Another contributor, the publicist Sharon Bially, has made an important point at WU about the near-cult of entitlement you can find in an era when everyone can publish, writing:

Along with the sense that anything’s possible has come – for lack of a better term – a sense of entitlement. With the perceived level playing field the digital age has created, the notion that having written and published a book, any book, means we’re eligible to be considered by any and all gatekeepers to widespread recognition, from Oprah to the The New York Times.

What eager newcomers need, in fact, is an understanding of what they’re up against.

Writers and would-be writers in the US are facing a minimum 28 million active titles already out there with ISBNs on them, according to Bowker. Untold additional titles are in the mix without ISBNs on them. And an incalculable load of new content is being introduced continually — with nothing going out of print, not anymore, thanks to ebooks.

That is a formidable wall of competition.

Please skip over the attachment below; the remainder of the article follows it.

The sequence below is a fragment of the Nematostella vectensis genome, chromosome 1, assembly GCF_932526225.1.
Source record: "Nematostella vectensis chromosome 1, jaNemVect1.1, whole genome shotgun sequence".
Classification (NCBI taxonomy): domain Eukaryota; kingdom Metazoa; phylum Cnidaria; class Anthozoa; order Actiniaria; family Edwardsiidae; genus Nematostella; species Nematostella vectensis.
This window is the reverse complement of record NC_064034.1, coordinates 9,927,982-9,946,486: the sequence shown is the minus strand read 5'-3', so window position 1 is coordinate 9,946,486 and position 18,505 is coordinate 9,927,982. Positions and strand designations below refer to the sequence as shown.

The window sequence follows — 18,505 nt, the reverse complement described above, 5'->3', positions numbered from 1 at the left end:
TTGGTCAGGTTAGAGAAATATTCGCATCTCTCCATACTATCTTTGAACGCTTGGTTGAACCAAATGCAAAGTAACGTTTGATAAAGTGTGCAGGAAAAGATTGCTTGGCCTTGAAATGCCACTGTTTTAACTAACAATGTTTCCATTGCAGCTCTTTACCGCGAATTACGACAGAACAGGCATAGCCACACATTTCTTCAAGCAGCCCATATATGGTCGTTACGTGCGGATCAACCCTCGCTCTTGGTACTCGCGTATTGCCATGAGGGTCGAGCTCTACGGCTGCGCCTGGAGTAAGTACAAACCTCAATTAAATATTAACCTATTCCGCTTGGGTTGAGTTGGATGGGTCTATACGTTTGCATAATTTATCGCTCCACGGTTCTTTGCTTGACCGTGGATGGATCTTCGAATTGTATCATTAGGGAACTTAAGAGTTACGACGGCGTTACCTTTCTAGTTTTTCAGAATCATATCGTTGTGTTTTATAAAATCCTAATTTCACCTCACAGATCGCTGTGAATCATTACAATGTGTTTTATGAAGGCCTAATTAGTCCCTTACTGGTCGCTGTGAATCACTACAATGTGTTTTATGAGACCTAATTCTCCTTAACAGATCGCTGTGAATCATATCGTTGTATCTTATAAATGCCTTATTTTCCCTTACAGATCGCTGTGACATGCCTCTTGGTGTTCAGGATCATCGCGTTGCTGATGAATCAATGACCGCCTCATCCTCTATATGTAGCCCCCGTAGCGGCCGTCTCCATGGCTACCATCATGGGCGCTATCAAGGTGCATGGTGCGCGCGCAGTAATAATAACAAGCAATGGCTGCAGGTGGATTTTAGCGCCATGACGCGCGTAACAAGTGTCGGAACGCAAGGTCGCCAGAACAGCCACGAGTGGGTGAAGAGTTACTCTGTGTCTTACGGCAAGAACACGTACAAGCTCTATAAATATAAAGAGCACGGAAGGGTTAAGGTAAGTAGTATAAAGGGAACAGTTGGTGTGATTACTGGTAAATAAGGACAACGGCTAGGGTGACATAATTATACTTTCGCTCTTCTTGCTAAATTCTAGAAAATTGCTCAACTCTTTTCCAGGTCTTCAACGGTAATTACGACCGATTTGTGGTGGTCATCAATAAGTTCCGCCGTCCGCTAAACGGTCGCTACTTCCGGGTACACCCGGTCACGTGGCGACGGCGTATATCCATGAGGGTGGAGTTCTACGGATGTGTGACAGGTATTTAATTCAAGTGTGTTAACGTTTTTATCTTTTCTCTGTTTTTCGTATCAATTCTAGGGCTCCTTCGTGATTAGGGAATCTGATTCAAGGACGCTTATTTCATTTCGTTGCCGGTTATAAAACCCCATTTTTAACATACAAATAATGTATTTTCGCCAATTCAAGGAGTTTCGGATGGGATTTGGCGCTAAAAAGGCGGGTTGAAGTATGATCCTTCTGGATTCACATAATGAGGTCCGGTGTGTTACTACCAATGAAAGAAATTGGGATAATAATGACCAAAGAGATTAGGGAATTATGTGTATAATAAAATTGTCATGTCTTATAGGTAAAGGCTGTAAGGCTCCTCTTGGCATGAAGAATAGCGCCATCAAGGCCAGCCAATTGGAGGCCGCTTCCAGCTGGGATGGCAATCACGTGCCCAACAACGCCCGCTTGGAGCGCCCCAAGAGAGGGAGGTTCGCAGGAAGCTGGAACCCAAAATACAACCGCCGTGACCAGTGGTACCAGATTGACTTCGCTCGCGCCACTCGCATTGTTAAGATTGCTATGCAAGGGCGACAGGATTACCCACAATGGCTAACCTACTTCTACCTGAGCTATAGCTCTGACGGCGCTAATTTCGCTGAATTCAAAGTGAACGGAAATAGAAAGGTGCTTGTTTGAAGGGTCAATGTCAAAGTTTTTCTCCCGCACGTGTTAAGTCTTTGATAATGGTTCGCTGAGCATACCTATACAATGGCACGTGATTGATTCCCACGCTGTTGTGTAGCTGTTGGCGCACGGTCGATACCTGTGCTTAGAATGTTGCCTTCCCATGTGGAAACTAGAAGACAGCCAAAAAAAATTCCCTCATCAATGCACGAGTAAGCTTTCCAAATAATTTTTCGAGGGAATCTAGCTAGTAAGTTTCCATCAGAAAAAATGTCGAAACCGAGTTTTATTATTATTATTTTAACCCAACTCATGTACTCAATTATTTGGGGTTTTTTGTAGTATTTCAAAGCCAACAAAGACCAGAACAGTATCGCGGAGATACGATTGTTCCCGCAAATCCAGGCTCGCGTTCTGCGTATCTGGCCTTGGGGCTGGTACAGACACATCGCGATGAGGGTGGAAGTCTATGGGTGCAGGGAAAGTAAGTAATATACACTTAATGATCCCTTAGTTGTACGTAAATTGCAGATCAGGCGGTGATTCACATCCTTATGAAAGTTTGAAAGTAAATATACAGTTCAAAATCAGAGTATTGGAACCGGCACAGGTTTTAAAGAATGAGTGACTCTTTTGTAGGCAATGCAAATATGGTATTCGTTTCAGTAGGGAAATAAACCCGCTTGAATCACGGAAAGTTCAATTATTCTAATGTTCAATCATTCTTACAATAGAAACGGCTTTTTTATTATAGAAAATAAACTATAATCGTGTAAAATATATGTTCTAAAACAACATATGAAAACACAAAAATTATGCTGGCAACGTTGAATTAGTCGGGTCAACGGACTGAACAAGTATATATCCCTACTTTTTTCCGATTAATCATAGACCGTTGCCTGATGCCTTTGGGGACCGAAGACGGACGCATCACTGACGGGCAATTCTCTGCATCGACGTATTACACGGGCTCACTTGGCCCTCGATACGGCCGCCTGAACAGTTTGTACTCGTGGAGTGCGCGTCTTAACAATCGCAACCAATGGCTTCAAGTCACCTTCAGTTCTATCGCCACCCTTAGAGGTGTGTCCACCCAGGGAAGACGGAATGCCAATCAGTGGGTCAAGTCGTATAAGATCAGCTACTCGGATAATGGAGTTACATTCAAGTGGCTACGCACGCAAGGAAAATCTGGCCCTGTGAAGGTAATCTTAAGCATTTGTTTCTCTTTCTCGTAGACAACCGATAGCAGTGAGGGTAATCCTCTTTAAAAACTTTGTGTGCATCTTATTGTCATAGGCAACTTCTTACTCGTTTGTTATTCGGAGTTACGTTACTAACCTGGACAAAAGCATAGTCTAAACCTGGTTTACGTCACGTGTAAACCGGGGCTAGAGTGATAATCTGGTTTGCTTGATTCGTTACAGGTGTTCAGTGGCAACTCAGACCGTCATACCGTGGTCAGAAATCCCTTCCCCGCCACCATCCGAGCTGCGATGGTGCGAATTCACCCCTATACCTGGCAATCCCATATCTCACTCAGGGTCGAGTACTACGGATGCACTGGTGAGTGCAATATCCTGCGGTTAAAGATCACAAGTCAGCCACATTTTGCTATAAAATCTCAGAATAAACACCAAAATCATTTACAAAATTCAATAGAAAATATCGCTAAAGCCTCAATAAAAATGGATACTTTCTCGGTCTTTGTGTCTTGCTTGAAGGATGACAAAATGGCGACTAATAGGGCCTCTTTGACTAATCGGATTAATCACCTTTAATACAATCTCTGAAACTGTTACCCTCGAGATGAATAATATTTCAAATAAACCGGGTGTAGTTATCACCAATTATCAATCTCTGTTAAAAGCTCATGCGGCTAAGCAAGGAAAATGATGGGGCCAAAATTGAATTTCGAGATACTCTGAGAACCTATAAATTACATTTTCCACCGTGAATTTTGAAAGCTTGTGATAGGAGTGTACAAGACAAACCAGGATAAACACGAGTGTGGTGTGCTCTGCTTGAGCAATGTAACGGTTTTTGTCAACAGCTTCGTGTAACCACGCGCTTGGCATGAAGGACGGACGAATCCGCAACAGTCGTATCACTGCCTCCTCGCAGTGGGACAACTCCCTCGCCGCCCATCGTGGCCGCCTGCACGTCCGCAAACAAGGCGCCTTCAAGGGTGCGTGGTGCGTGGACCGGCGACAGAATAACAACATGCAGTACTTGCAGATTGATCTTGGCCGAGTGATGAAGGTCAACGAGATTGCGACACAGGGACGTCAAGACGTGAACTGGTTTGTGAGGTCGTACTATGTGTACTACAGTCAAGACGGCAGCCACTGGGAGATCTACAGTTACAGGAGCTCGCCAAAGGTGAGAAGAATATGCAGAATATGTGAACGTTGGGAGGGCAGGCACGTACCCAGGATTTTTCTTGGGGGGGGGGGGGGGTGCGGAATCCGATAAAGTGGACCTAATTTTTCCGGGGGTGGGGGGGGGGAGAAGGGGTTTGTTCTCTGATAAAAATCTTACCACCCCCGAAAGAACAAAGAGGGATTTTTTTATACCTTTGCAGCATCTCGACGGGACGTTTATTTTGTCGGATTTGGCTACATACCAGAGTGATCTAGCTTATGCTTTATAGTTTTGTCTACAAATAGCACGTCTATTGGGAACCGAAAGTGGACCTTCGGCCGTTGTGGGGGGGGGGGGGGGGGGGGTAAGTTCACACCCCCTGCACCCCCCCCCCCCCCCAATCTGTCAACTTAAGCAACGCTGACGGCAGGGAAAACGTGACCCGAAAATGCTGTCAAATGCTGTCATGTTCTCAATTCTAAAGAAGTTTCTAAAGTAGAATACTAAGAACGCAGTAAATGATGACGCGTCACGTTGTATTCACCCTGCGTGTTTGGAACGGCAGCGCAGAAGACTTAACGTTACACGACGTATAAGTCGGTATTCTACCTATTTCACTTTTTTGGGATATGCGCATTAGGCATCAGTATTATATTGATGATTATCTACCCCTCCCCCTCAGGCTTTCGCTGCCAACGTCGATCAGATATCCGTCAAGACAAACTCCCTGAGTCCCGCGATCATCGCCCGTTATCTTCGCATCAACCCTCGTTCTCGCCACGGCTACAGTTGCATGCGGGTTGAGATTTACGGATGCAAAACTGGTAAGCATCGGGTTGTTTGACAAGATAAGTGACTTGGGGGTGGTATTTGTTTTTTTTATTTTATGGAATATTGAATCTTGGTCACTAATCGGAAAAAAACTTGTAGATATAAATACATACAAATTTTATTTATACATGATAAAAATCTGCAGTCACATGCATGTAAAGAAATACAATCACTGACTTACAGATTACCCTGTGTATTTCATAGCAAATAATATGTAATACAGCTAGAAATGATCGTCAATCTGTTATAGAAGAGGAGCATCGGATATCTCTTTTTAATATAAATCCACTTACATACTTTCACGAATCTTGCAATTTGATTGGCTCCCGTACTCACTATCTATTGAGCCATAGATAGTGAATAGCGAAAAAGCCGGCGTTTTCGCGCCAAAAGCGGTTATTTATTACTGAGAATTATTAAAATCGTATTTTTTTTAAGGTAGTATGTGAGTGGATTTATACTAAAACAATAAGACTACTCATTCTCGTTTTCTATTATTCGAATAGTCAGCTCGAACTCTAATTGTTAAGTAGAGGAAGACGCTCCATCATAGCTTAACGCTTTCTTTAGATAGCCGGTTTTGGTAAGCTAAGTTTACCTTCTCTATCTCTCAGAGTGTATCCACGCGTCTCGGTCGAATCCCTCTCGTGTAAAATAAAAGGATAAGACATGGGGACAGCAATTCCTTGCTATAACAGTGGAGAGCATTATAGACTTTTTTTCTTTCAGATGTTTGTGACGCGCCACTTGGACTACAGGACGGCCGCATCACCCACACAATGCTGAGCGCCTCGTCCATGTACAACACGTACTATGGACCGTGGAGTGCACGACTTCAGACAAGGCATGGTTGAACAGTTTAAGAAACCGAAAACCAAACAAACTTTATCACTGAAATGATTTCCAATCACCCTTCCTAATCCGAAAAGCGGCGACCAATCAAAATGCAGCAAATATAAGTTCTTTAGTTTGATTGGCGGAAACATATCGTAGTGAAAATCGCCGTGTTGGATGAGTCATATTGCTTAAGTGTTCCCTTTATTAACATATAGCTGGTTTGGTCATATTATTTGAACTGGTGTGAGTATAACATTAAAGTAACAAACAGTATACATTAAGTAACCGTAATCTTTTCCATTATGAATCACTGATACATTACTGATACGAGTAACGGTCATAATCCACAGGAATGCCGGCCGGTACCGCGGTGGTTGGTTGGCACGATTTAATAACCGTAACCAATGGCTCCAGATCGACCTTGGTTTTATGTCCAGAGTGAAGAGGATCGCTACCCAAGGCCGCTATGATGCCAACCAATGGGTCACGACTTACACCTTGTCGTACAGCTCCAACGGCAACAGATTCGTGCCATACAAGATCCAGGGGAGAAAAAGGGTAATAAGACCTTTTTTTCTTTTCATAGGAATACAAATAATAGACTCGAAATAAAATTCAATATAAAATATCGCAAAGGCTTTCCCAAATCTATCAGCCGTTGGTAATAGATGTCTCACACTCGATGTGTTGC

It’s so formidable that it’s ethically wrong, in my opinion, not to talk about this — ethically wrong to blithely tell anybody who thinks that she or he wants to write to just go right ahead, without telling them what they’re walking into. The industry has changed. Little is easier, just more accessible. We have no way to gauge that the readership is growing as quickly as the army of writers is. Think about that.

My position is that both individually and collectively, people who write need to hear genuine, earnest reaction, even when it’s not pleasant. “Supportive” may be in the ear of the beholder. A carefully, kindly spelled-out response — “You know, your stuff is just so full of shopping-mall talk that it’s not interesting” — could be an important thing for a well-intentioned writer to hear. It might be supportive.

We’re blitzed by so much easy pop-speak today that I think we need to remember that our language is better than the new buzz-line of this week or next.

We need fewer writers, not more. And if you’re a person who would have written “we need less writers, not more,” then you’re the first one I’d like to consider stepping aside.

Real writers take responsibility for the language.

What do you think?